Mars will be at its biggest and brightest in over a decade tonight, as it comes into a particularly close opposition.
Mars comes into opposition — the point when Mars and the Sun are on directly opposite sides of the Earth — once every two years.
But tonight, as the Red Planet edges towards its closest point to Earth in 11 years, it will appear much bigger and brighter in the night sky than usual.
Amateur astronomer Dr Ian Musgrave, from the University of Adelaide, said it would trump Venus as the brightest object in the sky, aside from the Sun and the Moon.
“At the moment Mars is now the brightest object in the sky. It is brighter even than Jupiter,” he said.
But he said astronomy fans would need a telescope to fully appreciate the event.
“From the point of view of someone standing around looking into the sky, it is just going to be a bright dot,” he said.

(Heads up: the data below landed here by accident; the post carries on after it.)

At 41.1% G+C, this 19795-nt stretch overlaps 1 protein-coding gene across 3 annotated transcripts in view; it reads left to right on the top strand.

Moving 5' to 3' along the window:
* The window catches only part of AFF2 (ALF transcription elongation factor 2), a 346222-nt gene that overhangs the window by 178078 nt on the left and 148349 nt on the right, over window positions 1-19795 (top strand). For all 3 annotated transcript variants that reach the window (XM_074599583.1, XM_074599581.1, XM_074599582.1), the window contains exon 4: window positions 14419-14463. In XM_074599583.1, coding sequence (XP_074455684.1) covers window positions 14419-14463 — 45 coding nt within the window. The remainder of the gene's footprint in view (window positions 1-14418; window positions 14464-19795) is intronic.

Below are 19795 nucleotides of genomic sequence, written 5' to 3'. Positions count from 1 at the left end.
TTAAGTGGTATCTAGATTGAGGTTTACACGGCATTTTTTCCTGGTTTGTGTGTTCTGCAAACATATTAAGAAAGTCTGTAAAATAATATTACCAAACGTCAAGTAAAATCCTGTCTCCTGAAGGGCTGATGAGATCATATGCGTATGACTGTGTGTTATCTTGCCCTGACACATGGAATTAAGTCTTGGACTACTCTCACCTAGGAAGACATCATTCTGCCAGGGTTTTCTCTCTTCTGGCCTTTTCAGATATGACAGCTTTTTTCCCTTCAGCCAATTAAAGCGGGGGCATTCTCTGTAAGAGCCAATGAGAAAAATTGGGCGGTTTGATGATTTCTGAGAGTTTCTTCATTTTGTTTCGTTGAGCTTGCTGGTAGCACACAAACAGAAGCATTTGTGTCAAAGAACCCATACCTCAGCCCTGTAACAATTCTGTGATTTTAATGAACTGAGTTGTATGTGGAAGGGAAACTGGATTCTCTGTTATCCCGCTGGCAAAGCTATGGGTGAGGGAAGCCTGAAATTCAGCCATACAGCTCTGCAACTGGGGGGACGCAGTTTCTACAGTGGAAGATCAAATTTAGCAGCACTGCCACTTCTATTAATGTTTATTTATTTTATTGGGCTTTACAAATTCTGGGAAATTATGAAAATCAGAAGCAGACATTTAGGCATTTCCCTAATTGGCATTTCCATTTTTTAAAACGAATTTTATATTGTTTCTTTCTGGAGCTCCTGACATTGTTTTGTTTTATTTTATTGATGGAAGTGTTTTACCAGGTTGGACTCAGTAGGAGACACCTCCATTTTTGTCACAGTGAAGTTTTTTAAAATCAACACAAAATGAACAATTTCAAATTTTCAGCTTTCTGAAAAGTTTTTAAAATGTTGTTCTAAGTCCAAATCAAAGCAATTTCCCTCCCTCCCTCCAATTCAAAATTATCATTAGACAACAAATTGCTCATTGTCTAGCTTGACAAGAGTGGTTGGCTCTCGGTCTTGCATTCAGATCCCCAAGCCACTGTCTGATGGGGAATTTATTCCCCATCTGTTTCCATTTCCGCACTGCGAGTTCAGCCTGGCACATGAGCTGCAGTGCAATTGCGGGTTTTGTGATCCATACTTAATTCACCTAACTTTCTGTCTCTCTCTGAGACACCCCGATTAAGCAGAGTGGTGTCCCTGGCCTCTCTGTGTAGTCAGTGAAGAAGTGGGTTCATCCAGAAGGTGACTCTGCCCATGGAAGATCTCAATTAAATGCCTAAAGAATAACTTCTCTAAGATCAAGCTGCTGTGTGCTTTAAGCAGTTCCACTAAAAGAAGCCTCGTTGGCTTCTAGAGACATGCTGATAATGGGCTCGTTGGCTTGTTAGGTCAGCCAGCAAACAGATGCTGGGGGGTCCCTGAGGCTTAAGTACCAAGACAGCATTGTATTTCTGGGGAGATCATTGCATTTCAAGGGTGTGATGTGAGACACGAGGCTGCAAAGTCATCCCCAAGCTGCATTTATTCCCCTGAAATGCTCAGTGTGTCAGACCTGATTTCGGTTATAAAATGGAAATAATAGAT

“But even if you have a small telescope, the disc of Mars will be big enough to see details and maybe even the polar cap.”
Dr Musgrave said Mars would remain bright in the night sky for about another month.
But while the opposition is a calendar event for astronomers, fans are keenly awaiting the Mars Close Approach on May 30.
According to NASA, on that date Mars will be at a distance of 75.3 million kilometres away from Earth — the closest it has been to our planet since 2003.
The minimum distance from the Earth to Mars is about 54.6 million kilometres.